Deon Opperman

Deon Opperman
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Sunday, 28 April 2013


Who in their right mind would take their hard-earned cash and convert it into a unit of supposed value that is:
·         not insured;
·         not backed by gold or silver or any commodity of any kind;
·         extremely volatile in its price movements, so much so that its daily movements would be considered insanity on any stock market in the world (including those in the Third World);
·         traded on exchanges of which nearly 50% have been shut down and its largest exchange brought to a halt by hackers, traderbots and DDOS attacks;
·         kept in digital “wallets” of which some brands have been hacked, and others simply closed down;
·         and which poses the biggest threat to central bank power since…well, since central banks were invented, making it a prime target for the banking monopolies (and their friends in government) that dominate world finance?
Who in their right mind would do this?  One would hope very few, except that more than a few, normally right-minded people around the globe have done just that (this author included).

The question is:  Why?

A thought experiment:  Imagine you are standing with your back to the edge of a cliff.  A river courses through the bottom of the ravine two hundred feet below.  In front of you a pack of twenty wolves slowly advances in a semi-circle. There is no escape.   If you stay where you are, there is 100% certainty that you will die.  If you jump, there is a 95% chance that you will die, and a 5% chance that you will survive after plunging into the river.  Would you jump?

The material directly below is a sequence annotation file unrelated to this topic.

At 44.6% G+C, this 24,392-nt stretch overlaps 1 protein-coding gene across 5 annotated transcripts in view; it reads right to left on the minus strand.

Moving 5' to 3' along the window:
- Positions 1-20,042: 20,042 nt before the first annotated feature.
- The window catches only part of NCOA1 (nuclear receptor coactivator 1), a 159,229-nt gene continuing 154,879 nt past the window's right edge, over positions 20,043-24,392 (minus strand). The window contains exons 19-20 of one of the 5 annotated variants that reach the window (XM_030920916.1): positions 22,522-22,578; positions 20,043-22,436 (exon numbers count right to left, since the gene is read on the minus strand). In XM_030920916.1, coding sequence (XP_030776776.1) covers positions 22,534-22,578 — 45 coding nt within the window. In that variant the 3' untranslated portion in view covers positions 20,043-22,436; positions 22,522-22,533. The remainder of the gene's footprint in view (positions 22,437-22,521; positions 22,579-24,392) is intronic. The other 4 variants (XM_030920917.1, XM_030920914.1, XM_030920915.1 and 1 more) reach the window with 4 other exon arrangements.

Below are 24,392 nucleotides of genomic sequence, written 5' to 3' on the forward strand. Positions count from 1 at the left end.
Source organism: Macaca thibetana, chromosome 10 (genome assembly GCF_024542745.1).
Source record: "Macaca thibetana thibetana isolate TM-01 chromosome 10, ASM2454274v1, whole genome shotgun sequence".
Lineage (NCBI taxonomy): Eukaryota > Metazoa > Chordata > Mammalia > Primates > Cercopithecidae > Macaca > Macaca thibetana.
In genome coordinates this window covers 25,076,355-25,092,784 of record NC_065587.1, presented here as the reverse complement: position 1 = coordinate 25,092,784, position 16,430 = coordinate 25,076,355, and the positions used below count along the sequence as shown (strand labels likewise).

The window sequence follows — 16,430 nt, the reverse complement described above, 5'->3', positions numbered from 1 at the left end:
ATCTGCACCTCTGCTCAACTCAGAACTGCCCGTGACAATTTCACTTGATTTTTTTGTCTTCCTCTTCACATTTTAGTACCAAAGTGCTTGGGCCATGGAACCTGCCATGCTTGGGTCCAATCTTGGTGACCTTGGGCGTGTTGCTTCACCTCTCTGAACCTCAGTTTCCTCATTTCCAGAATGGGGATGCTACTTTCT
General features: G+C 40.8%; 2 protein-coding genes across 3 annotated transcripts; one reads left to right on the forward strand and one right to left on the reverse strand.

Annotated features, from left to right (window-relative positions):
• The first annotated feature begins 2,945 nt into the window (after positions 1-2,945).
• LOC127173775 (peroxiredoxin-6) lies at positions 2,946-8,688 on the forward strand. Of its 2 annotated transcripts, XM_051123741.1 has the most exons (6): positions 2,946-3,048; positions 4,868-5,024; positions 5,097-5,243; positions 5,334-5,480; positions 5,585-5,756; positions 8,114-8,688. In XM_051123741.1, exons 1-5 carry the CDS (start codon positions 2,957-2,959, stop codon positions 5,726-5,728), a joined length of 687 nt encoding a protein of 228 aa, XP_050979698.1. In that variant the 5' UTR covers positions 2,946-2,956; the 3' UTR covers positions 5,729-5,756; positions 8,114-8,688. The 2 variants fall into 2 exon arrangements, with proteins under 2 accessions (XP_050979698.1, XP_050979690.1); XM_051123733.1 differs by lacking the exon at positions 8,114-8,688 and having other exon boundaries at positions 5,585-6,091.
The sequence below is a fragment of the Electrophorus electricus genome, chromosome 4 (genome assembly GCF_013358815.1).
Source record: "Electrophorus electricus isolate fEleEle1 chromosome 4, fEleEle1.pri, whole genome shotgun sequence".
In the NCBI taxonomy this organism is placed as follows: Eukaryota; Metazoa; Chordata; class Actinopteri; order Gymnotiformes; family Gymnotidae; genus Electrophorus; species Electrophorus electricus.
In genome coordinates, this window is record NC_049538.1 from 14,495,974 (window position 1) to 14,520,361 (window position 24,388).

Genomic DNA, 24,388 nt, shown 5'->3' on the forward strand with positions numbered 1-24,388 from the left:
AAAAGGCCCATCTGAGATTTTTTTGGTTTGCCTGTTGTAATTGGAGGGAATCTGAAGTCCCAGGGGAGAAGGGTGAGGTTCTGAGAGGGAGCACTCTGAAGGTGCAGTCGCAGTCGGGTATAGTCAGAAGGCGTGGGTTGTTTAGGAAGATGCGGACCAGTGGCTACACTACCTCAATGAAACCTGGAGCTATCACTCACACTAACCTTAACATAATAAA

The behavioural psychologists Kahneman and Tversky, in their research paper Prospect Theory: An Analysis of Decision under Risk (1979), showed that most people would jump.  In the summary/abstract to their paper, Kahneman and Tversky summarised a key finding as follows:
“In particular, people underweight outcomes that are merely probable in comparison with outcomes that are obtained with certainty.  This tendency, called the certainty effect, contributes to risk aversion in choices involving sure gains, and to risk seeking in choices involving sure losses.”  (Kahneman and Tversky, 1979)
In summary:  sure gain = low risk appetite;  sure loss = high risk appetite.  In other words – standing on that cliff, faced with the ‘sure loss’ of your life in the jaws of 20 wolves, you will look down at that river two hundred feet below and most likely come to the conclusion that you have got quite a good chance of surviving  – better than 5% - and jump.  You will probably also be thinking something along the lines of: “If I don’t jump I’m dead anyway, so any chance of survival is better than none.” Kahneman and Tversky called this phenomenon “loss aversion” – the willingness to take high risks when faced with certain loss. 

I would argue that a significant portion of the world’s population is either certain, or at least strongly suspects, that the world’s financial system is in trouble. Deep trouble. This portion of the world’s population knows with 100% certainty, that sooner or later (and probably sooner) there will be a catastrophic collapse of financial markets that will be worse than the crash of 2008.  It also knows that in the event of such a collapse, the vast majority of the world’s population will feel very serious pain, something akin to (or worse than) the pain of the Great Depression of the 1930’s, which only came to an end with the gigantic public works project remembered as the 2nd World War.  Except this time many of the governments of the West and East are already so indebted and have already printed so much money that they would not be able to pay for a public works program on the scale of the 2nd World War to pull the world economy out of its mire.

So to return to the thought experiment:  The wolves are the “real crash” that’s coming  (to use Peter Schiff’s phrase), and the river in the ravine two hundred feet below is Bitcoin. Under normal circumstances, i.e. when not faced with certain death-by-pack-of-wolves, no right-minded individual would jump.  But these are not normal circumstances, and so, standing on the edge of the current economic cliff, usually sane people conclude that while jumping into the Bitcoin river may very well prove to be fatal, not jumping certainly will.


  1. so why are we not buying gold?

    1. I suspect that most, if not all, bitcoin buyers are also bullion buyers. Also silver. Indeed, anything that is negatively correlated with fiat currency value.